In 2015, the payment technology world set its sights on eliminating the physical wallet from the point-of-sale. Apple Pay, eventually joined by Android Pay and Samsung Pay, together tried to replace the wallet and the swipe of a card with the tap of a smartphone. New innovations in wearable technology hinted at a future in which connected accessories and clothing would eliminate the need for even taking your smartphone out of your pocket or purse.
Now Google is testing a new "Hands Free" app that allows users to pay using nothing but their voice, leaving the hardware (almost) completely out of the equation.
The app still relies on the payers' smartphone for its low-power Bluetooth, WiFi and location services, which help it detect and connect to participating stores. But, … more
For years, America's payments infrastructure has been like an audio cassette - it may be reliable, but it lacks the modern features it needs to stay relevant. Now, adding something as revolutionary as the track-skip to our dated cassette tape, The Clearing House (TCH) is bringing real-time payments to the U.S.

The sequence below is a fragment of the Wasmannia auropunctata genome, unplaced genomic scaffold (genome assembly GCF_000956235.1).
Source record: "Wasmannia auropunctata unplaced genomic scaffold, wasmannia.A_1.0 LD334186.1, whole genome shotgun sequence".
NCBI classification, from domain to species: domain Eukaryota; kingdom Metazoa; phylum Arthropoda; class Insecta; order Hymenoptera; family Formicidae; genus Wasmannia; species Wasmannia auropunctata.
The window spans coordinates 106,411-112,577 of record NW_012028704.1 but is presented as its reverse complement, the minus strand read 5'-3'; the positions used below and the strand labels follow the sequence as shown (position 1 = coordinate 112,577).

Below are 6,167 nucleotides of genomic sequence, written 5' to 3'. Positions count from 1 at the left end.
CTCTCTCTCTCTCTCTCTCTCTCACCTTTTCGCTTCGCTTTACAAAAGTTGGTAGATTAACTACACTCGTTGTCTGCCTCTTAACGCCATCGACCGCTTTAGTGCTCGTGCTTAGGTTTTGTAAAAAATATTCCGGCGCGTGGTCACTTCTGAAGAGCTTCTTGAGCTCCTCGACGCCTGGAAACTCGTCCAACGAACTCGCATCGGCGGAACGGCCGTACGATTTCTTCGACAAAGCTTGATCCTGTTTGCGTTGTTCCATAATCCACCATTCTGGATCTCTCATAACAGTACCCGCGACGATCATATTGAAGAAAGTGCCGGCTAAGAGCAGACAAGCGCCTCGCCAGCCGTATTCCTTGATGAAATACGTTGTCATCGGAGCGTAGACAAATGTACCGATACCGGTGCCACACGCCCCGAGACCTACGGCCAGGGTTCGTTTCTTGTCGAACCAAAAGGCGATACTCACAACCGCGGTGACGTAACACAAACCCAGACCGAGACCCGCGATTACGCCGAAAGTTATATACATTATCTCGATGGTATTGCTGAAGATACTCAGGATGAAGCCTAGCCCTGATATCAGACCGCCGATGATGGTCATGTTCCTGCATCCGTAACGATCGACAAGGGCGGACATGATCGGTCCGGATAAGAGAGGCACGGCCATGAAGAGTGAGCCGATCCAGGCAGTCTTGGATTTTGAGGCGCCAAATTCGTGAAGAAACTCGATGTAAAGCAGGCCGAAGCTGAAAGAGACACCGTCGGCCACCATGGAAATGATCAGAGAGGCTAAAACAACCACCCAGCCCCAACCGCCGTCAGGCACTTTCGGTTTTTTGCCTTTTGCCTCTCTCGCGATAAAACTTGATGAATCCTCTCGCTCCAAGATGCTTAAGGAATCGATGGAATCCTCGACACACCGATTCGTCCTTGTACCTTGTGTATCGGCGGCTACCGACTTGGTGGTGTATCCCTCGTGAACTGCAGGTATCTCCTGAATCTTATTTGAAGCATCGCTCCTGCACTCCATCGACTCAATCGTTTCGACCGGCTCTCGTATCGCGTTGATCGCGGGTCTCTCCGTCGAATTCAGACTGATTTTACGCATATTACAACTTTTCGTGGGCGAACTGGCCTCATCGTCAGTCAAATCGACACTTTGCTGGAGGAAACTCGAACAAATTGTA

A new national network The new payments network will eventually connect every bank account in the country, giving consumers, businesses and governments alike the ability to make and process payments instantaneously, eliminating delays of what can sometimes be several days between when a payment is requested and when the funds appear in the recipients account.
After months of reports that TCH was developing such a network alongside UK-based … more
Mobile payment systems can open up a litany of new avenues for your business, empowering field reps to take payments in the field, giving retailers new opportunities to engage with customers in your store or simply (but importantly!) reducing the cost of doing business.
With more and more businesses realizing the benefit of abandoning their traditional point-of-safe systems, there are now hundreds of options to choose from when selecting a mobile solution for your business. They likely all vary in the way they integrate, how much they cost and the customer experience they provide. However important these factors may be to the way the system performs in your business environment on a daily basis, there is one far less visible feature that is even more crucial: security.
When your … more